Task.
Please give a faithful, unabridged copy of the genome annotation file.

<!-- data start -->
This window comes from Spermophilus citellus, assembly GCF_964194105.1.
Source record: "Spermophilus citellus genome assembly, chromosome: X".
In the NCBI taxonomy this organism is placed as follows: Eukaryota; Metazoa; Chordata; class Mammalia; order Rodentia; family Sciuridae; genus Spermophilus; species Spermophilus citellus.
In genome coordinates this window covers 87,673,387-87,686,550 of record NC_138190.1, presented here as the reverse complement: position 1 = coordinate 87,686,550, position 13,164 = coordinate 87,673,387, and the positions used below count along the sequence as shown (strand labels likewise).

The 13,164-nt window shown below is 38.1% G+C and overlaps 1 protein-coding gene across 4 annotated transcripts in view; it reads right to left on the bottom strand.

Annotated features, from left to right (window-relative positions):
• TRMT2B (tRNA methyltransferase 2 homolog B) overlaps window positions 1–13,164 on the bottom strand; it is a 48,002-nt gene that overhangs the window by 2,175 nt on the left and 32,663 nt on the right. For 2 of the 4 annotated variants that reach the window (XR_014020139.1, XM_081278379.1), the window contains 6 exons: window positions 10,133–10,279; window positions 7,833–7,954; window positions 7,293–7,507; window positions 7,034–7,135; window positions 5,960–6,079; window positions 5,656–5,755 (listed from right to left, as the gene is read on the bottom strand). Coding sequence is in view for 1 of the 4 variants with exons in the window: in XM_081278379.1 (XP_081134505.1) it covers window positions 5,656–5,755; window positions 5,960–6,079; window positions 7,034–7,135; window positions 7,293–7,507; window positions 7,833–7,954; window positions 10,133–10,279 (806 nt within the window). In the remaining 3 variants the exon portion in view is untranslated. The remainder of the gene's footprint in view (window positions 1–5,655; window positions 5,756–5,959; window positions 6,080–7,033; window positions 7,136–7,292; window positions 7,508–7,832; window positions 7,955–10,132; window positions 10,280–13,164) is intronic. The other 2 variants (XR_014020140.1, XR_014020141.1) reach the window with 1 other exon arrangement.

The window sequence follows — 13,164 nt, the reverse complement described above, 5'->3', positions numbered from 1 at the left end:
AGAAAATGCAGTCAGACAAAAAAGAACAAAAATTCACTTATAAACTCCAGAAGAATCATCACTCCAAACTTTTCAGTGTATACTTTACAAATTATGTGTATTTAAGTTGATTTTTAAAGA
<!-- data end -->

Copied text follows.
This window comes from Spermophilus citellus, assembly GCF_964194105.1.
Source record: "Spermophilus citellus genome assembly, chromosome: X".
In the NCBI taxonomy this organism is placed as follows: Eukaryota; Metazoa; Chordata; class Mammalia; order Rodentia; family Sciuridae; genus Spermophilus; species Spermophilus citellus.
In genome coordinates this window covers 87,673,387-87,686,550 of record NC_138190.1, presented here as the reverse complement: position 1 = coordinate 87,686,550, position 13,164 = coordinate 87,673,387, and the positions used below count along the sequence as shown (strand labels likewise).

The 13,164-nt window shown below is 38.1% G+C and overlaps 1 protein-coding gene across 4 annotated transcripts in view; it reads right to left on the bottom strand.

Annotated features, from left to right (window-relative positions):
• TRMT2B (tRNA methyltransferase 2 homolog B) overlaps window positions 1–13,164 on the bottom strand; it is a 48,002-nt gene that overhangs the window by 2,175 nt on the left and 32,663 nt on the right. For 2 of the 4 annotated variants that reach the window (XR_014020139.1, XM_081278379.1), the window contains 6 exons: window positions 10,133–10,279; window positions 7,833–7,954; window positions 7,293–7,507; window positions 7,034–7,135; window positions 5,960–6,079; window positions 5,656–5,755 (listed from right to left, as the gene is read on the bottom strand). Coding sequence is in view for 1 of the 4 variants with exons in the window: in XM_081278379.1 (XP_081134505.1) it covers window positions 5,656–5,755; window positions 5,960–6,079; window positions 7,034–7,135; window positions 7,293–7,507; window positions 7,833–7,954; window positions 10,133–10,279 (806 nt within the window). In the remaining 3 variants the exon portion in view is untranslated. The remainder of the gene's footprint in view (window positions 1–5,655; window positions 5,756–5,959; window positions 6,080–7,033; window positions 7,136–7,292; window positions 7,508–7,832; window positions 7,955–10,132; window positions 10,280–13,164) is intronic. The other 2 variants (XR_014020140.1, XR_014020141.1) reach the window with 1 other exon arrangement.

The window sequence follows — 13,164 nt, the reverse complement described above, 5'->3', positions numbered from 1 at the left end:
AGAAAATGCAGTCAGACAAAAAAGAACAAAAATTCACTTATAAACTCCAGAAGAATCATCACTCCAAACTTTTCAGTGTATACTTTACAAATTATGTGTATTTAAGTTGATTTTTAAAGA